I quickly settled into my comfort zone and the rest of the leg was a blur from there. All I can honestly remember is the fact that my family drove to several points along the route and got out of the car to cheer for me. It was truly the most motivating and wonderful feeling a girl could ask for, and pushed me to keep the pace as I ran to meet Nicole at exchange 12.
My official time for leg 12 was 23:44 for 2.79 miles, an 8:27 average mile pace! Woohoo!
After I handed off the slap bracelet to Nicole, the cupcake van had another six hours or so before Betty would run again. We decided to grab some dinner before attempting to sleep. Paradise Bakery seemed like the best option around us, and it really hit the spot. I went with the garden vegetable soup, which came with asiago bread, and the Thai peanut chicken salad. Yum.
We then headed over to exchange 18 to try to get some sleep. There was a community center where they were offering space to sleep on the floor, but Karla and I opted to stay in the van. We both dozed in and out for two or three hours. This was the moment in the race where we felt the most tired and dirty, but we made it through and came out the other side ready to run our second legs.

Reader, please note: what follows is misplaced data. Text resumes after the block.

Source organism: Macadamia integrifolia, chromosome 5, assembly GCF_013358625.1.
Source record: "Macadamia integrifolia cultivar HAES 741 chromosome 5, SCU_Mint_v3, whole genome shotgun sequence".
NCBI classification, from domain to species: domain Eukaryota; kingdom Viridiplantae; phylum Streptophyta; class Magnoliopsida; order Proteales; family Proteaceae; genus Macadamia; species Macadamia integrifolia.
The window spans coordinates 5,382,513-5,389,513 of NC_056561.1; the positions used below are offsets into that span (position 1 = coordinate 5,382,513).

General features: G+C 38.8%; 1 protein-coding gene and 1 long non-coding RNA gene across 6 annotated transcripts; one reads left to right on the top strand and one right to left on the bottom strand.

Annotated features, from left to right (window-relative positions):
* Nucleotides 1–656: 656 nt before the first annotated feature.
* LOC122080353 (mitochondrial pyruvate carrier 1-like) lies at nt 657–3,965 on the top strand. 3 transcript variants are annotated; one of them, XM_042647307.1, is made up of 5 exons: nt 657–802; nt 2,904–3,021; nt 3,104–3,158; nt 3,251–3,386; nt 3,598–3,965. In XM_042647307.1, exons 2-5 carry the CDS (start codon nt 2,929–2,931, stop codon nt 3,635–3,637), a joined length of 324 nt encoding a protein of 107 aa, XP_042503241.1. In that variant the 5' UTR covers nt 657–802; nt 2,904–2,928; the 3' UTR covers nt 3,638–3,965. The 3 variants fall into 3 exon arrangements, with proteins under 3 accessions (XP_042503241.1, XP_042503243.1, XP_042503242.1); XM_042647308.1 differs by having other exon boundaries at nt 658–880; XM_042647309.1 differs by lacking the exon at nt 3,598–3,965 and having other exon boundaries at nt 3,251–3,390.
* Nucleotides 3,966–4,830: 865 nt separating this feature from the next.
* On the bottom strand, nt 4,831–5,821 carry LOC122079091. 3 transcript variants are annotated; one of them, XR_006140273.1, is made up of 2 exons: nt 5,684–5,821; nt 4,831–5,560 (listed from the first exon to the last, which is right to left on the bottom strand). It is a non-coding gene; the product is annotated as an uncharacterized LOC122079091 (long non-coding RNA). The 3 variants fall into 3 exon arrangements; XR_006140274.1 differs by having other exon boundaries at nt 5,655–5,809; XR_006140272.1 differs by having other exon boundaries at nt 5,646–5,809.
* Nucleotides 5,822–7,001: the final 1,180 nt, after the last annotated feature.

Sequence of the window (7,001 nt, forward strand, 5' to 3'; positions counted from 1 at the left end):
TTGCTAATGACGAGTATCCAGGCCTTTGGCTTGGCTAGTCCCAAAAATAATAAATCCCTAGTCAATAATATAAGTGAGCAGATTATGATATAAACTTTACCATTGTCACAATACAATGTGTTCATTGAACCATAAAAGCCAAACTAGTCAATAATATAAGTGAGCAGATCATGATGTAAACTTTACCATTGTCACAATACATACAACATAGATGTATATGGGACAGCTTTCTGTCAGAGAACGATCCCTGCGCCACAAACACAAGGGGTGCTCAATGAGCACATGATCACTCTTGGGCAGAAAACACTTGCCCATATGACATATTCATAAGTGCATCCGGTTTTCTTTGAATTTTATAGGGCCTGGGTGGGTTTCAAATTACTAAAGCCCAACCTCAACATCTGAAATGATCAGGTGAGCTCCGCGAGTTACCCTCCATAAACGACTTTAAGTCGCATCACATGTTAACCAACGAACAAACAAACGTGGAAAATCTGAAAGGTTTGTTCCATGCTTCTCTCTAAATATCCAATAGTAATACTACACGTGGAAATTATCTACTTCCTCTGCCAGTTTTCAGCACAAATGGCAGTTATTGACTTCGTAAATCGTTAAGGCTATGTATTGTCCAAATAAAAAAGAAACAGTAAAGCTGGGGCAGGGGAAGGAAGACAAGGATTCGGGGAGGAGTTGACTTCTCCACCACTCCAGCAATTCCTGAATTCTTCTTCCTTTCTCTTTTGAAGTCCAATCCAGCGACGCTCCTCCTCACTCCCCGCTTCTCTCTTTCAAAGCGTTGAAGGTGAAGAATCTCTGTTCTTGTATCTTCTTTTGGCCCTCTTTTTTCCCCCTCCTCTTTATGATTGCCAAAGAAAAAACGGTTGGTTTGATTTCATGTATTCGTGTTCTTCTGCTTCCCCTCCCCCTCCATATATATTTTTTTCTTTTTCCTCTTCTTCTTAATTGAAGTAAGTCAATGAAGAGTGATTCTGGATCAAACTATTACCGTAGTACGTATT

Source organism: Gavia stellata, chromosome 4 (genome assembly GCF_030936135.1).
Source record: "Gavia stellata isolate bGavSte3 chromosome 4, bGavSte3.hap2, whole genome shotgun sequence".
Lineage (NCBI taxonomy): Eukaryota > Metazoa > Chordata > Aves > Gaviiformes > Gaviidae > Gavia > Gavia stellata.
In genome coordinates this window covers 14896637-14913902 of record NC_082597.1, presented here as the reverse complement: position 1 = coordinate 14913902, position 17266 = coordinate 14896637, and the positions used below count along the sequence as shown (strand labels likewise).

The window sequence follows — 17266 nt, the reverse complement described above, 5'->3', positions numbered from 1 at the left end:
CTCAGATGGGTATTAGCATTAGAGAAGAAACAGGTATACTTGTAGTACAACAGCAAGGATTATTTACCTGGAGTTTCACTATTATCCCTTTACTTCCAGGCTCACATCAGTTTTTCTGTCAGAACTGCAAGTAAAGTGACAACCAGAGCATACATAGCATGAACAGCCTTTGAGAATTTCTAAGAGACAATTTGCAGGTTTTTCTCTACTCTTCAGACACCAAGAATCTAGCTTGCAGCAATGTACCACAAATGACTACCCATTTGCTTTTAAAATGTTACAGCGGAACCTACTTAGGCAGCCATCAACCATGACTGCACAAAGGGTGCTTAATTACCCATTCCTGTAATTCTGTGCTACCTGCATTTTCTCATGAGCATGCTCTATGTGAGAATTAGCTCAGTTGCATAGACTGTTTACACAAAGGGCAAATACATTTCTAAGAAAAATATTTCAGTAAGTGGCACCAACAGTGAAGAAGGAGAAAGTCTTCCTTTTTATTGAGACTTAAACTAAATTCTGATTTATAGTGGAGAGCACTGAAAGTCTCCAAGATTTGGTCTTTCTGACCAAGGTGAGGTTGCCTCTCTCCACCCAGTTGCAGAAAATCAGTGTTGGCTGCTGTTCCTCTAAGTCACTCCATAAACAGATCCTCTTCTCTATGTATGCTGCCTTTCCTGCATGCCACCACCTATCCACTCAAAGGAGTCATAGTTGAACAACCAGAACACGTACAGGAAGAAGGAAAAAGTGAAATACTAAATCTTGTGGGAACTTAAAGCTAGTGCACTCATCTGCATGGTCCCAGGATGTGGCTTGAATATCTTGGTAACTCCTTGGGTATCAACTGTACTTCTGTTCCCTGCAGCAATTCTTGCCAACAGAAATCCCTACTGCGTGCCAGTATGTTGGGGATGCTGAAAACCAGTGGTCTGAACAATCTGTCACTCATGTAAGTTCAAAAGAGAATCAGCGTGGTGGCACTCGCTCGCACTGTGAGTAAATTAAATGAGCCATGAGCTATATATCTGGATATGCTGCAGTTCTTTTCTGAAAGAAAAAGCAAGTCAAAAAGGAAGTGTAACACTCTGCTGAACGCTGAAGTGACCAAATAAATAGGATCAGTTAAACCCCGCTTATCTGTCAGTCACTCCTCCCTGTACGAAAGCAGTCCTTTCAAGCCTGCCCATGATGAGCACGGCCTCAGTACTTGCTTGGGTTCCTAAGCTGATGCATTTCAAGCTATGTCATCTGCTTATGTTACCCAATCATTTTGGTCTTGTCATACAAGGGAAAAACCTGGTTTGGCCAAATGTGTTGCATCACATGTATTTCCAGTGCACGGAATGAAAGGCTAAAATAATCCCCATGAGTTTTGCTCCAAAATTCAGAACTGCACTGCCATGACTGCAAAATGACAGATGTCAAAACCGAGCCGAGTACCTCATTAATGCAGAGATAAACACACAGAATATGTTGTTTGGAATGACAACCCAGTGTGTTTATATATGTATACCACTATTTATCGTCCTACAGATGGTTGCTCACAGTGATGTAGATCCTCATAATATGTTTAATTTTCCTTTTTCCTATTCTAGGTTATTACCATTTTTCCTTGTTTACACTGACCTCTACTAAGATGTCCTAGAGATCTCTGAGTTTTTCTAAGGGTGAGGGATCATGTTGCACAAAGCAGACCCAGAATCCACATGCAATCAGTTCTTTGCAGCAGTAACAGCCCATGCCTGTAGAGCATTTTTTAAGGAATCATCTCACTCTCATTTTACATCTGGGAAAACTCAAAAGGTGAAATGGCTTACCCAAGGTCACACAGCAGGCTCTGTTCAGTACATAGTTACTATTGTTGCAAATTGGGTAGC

My official start time ended up being at exactly 5:00 am – another 2.8-mile leg in the dark. This time around, however, I had a very special pacer following behind me the entire way: Bobby!
He and Papa Bender woke up before dawn to come out and meet us. My second leg was only a few miles away from my parent’s house, so Bobby spent the night with them and drove with PB to the exchange. Once again, it meant so much to have them there!
One thing I hadn’t fully prepared myself for on this second leg was the addition of hills. My first leg was very flat, but this time around I started with a slight downhill that then turned into a long and relatively steep incline for the majority of the route. I knew pretty soon after taking off from the exchange that an 8:30 mile pace wasn’t going to happen, so decided to take the hill as best as I could and see what happened. Having Bobby behind me definitely helped me stay the course!